The Irish people, North and South have voted overwhelmingly for peace…

Chris Gaskin has a way of getting to the nub of the matter when it comes to Sinn Fein and it’s politics. It’s hardly rocket science, and to be fair it is precisely what Mark Durkan led with on the BBC whilst Sinn Fein was working that 14 hour stint to figure precisely which form of words it was going to use in the wake of the Massereene killings. In essence, whatever his own feelings, he believes his party has crossed the rubicon, and therefore the case is now relatively straightforward:

The people involved in this attack have no support; at least no more than one could fill in a phone box. The Irish people, North and South have voted overwhelmingly for peace. They have voted to unite this country through the ballot box as opposed to the armalite.

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  • I seem to recall the early Troubles when the IRA had no support in elections, and the SDLP had all the electoral support.

    What goes around comes around for those who brutalised their way to electoral prominence. Yes, they really should be feeling it hard now.

  • George

    You don’t need a mandate to be a physical force Irish republican, you just need a gun and a British ruling presence so the idea of anyone in SF throwing a lack of mandate at the RIRA is hypocritical in the extreme.

    Either you admit the British rule of Northern Ireland is legitimate or not. There is no halfway house.

    If it is illegitimate, then you can fight it by any means necessary or by exclusively peaceful means.

    SF say they are using exclusively peaceful means but I don’t actually know where SF think they stand on the question of the legitimacy of British rule.

    So far, SF have made clear they have left physical force republicanism behind them but what have they left it behind for?

    They have left it behind to administer British rule in Northern Ireland but still let on like they are working to dismantle British rule.

    They may say that only until such time as a majority wish otherwise but by their actions they are saying British rule in Northern Ireland legitimate at this moment in time.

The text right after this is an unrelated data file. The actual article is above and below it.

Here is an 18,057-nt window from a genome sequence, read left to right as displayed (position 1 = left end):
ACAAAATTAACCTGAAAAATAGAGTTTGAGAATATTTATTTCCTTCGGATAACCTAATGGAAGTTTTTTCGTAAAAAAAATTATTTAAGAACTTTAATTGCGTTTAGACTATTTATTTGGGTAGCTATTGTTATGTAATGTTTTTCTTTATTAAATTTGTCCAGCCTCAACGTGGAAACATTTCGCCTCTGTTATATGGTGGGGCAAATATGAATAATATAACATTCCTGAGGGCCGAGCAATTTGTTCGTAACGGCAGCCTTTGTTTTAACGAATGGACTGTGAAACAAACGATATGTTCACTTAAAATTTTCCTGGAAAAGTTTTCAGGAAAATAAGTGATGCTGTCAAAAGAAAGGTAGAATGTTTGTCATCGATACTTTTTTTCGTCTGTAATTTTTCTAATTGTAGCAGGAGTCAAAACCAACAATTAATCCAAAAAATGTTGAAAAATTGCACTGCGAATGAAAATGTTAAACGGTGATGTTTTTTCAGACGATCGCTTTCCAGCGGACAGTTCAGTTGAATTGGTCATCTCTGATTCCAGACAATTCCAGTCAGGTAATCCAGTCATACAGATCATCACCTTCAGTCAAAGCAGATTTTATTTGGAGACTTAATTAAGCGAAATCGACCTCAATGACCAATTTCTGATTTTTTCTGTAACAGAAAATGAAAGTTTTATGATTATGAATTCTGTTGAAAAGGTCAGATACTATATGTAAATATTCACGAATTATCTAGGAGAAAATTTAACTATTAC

Pearse would ask whether they have been bought, pacified or intimidated.

  • Chris Donnelly

    Mick
    I think your lack of sleep last night has got in the way of your judgement (3.40am and you’re writing opinion pieces???)

    After reading your thread intro above I decided to read Chris Gaskin’s own piece.

    I have to say you don’t really provide an accurate portrayal of what Gaskin says in his post.

    It seems pretty obvious to me from Gaskin’s post that his own emotions laid bare in the piece illustrate precisely why republican leaders used the precise wording attributed to Adams and McGuinness throughout the day.

    Suggesting that 14 hours is a long time kinda ignores the fact that most people were unconscious (through sleep) for the first nine or ten hours of that period (including myself.)

    For what it’s worth, I believe McGuinness’ media statements and performances have been very strong throughout the day- he certainly stood out on the Politics Show, even more so than Durkan (but perhaps that’s due to his stature.)

    It would appear quite evident that Adams was given the brief of condemning the event in a language to relate more directly with a traditional republican constituency, whilst McGuinness as DFM needed to provide more forthright leadership understood by the broader public against the dissidents and in favour of co-operation with the PSNI (though Adams was clear in calling for those responsible ‘to be apprehended.’)

    This is a dangerous time, and no doubt all of the political leaders are aware of that fact (and that could be detected by the body language and tone adopted by all of the main political players throughout the day.)

    It is not the first killing of recent years and certainly not from the dissident republicans- Martin McGuinness pointed out on The Politics Show today that several killings in Derry have been attributed to the dissidents in the pasy year.

    The deaths of these two soldiers are no more nor less tragic than any of the other individuals killed as a result of the political/ sectarian violence here in recent years.

    But in the clear targeting of British soldiers in a predominantly unionist town, and the specific targeting of those providing a ‘service’ for the soldiers, the dissidents have sent a message which instinctively touched everyone here old enough to remember life pre-ceasefires.

    It is not a period which any sensible person would want to return to, and I believe that the depth of popular sentiment across all communities will deliver that message in an effective way to those responsible for this deed.

    From Sinn Fein’s perspective, the die was cast/ rubicon crossed a long, long time ago, and pretending otherwise is fairly mischievous.

    Sinn Fein have been criticised by others for labelling dissidents as criminals and for supporting efforts to marginalise the dissidents (a la Derry after the Emmet Shields killing.) Indeed, Eamon McCann infers as much in his piece focused on another thread.